To be fair though, we need to compare these numbers to something which tells you about the wealth of the nation - for example the Gross Domestic Product. The CIA world factbook is a great resource for information like that.

GDP in 2004 Percent spent on space
USA 11.8 trillion 0.14%
Europe 11.7 trillion 0.03% (not inc. individual agencies)
Japan 3.7 trillion 0.05%
China 7.3 trillion 0.02%
Russia 1.4 trillion 0.06%
India 3.3 trillion 0.03%


It's also interesting to work out how much is spent per person:

Population Space spending per person in 2005 (what are the cost in 2016/17?)
USA 0.3 billion $54 (why is our cost per person so much higher?)
Europe 0.6 billion $5.80 (not inc. indiv agencies)
Japan 0.1 billion $18
China 1.3 billion $0.92 cents
Russia 0.1 billion $9
India 1.1 billion $0.82 cents

Considering the total budget for the world for space (~25 billion dollars), the total amount spent per person is $3.90 (working on 6.4 billion people), and the percentage of the GDP of the world which is spent on space is roughly 0.05%.

Update by Ann: We've revisited this page in June 2015, so we have some updates to share. Because of the way budgets work, we'll go back in time a little bit and look at the year 2014: that year, NASA had a total budget of about $17.6 billion. As Karen noted above, that doesn't just include human exploration but absolutely everything that NASA does. Overall for 2014, that was 0.5% of the total federal budget, so NASA's overall share of the United States budget has decreased a bit.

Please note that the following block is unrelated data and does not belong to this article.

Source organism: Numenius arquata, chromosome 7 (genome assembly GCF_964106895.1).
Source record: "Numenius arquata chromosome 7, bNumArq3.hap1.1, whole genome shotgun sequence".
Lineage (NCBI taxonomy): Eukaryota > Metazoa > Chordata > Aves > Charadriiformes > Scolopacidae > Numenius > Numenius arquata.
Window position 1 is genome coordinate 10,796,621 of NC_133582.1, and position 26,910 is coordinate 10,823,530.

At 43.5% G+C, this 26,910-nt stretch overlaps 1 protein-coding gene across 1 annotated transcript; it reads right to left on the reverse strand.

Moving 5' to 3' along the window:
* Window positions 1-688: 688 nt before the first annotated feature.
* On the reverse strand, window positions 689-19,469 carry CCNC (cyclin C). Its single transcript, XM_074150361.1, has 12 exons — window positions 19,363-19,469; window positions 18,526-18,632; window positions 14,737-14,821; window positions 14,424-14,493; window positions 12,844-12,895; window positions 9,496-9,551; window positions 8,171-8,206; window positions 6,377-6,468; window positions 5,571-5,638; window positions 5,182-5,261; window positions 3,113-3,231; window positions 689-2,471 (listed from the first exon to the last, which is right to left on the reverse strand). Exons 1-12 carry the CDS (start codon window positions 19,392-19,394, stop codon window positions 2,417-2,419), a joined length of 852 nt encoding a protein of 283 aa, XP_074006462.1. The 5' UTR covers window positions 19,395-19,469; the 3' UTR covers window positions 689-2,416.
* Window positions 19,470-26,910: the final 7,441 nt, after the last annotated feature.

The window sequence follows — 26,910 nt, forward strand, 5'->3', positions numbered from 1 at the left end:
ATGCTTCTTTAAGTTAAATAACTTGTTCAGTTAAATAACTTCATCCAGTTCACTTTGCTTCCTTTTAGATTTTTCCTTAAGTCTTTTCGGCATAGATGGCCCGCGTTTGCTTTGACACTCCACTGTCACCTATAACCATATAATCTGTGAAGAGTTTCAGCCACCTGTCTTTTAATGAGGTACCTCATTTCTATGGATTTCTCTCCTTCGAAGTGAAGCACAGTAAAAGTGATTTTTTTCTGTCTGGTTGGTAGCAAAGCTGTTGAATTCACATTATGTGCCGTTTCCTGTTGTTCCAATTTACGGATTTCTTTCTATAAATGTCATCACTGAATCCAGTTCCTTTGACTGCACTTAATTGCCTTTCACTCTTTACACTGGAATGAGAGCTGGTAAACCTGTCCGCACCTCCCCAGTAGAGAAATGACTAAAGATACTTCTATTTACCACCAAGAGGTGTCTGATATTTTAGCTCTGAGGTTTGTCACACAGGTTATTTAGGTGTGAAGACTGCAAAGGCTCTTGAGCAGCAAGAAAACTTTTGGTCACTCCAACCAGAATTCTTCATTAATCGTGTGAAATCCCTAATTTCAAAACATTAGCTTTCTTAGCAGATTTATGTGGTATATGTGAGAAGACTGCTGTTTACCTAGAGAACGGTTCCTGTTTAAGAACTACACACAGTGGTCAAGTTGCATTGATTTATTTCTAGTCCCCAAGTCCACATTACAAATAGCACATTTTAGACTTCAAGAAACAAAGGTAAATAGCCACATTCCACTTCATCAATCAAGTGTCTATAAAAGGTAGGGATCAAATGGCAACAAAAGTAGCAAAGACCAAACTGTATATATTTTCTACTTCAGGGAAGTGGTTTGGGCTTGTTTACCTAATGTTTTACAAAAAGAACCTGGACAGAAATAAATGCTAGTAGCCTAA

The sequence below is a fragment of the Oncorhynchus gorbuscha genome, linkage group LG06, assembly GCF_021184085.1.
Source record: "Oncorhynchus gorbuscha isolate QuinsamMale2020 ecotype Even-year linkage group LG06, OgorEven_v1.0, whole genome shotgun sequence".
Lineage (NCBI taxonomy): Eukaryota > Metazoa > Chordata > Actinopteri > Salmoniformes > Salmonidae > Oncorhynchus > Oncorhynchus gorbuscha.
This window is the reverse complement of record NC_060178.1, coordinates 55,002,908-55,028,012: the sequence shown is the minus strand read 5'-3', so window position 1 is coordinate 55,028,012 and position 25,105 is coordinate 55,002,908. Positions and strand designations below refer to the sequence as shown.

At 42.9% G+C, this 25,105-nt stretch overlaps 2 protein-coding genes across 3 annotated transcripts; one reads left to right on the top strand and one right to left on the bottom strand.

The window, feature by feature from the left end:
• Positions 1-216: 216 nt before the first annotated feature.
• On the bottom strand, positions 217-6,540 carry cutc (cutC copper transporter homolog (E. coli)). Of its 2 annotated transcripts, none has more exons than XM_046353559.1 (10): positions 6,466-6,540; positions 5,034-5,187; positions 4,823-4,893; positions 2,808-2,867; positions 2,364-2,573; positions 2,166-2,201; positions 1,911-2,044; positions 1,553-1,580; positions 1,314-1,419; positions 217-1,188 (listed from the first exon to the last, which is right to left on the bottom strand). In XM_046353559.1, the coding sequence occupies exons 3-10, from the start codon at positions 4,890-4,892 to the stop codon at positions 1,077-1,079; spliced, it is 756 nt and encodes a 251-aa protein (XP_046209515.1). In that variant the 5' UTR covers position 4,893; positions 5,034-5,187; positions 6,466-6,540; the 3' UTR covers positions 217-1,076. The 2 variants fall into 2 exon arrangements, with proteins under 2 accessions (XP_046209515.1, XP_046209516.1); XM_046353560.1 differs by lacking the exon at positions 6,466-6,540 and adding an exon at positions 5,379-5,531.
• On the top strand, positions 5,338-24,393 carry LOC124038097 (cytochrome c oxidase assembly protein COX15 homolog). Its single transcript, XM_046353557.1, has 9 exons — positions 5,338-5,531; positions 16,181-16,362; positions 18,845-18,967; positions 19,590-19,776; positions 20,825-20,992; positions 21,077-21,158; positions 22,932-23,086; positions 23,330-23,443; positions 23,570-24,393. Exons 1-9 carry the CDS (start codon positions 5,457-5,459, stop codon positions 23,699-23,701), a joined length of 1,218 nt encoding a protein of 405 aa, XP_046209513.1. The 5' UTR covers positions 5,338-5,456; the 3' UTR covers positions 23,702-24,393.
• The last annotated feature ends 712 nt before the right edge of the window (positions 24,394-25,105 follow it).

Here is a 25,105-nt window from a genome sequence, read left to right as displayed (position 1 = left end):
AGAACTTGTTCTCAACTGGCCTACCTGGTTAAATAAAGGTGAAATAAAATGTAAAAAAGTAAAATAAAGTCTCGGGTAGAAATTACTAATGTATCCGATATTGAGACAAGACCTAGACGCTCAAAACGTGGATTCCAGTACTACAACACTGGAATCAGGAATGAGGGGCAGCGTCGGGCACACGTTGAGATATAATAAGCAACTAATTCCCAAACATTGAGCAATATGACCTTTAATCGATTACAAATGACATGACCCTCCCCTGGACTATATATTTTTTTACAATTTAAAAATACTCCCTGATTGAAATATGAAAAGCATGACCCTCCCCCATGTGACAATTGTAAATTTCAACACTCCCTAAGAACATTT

As for the other countries listed above, in 2014 the European Space Agency had a budget of about 4.3 billion euros, or $5.51 billion (in US dollars); the Russian Federal Space Agency had a budget of about $5.6 billion; Japan's space agency JAXA was funded at $2.03 billion; China National Space Administration (CNSA) spent about $1.3 billion; and the Indian Space Research Organisation had a budget of about $1.1 billion.

Again, as Karen noted above, there are other contributions to space-related spending in each of these situations, and not all of an agency's spending is focused on space exploration. For instance, private space flight research and development has become a major player in the United States, but that spending isn't captured by the statistics on federal spending via NASA.

Also since Karen's answer, the spaceflight programs of both India and China have really taken off (pun intended!). By 2008, the Indian Space Research Organization (ISRO) had sent a non-crewed probe to the moon, known as Chandrayaan-1. In 2013, ISRO launched an orbital mission to Mars, with successful Mars orbit achieved in 2014. This was pulled off with a very small budget of just about $72 million, for the satellite itself and all of the ground tracking and communication infrastructure needed here on Earth.

For its part, China has built and launched the Tiangong-1 space station, several crewed and uncrewed Shenzhou missions, and the Chang'e 3 lunar lander and rover.
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O Almighty Lord God, who neither slumberest nor sleepest; Protect and assist, we beseech thee, all those who at home or abroad, by land, by sea, or in the air, are serving this country, that they, being armed with thy defence, may be preserved evermore in all perils; and being filled with wisdom and girded with strength, may do their duty to thy honour and glory; through Jesus Christ our Lord. Amen.

"IN GOD WE TRUST"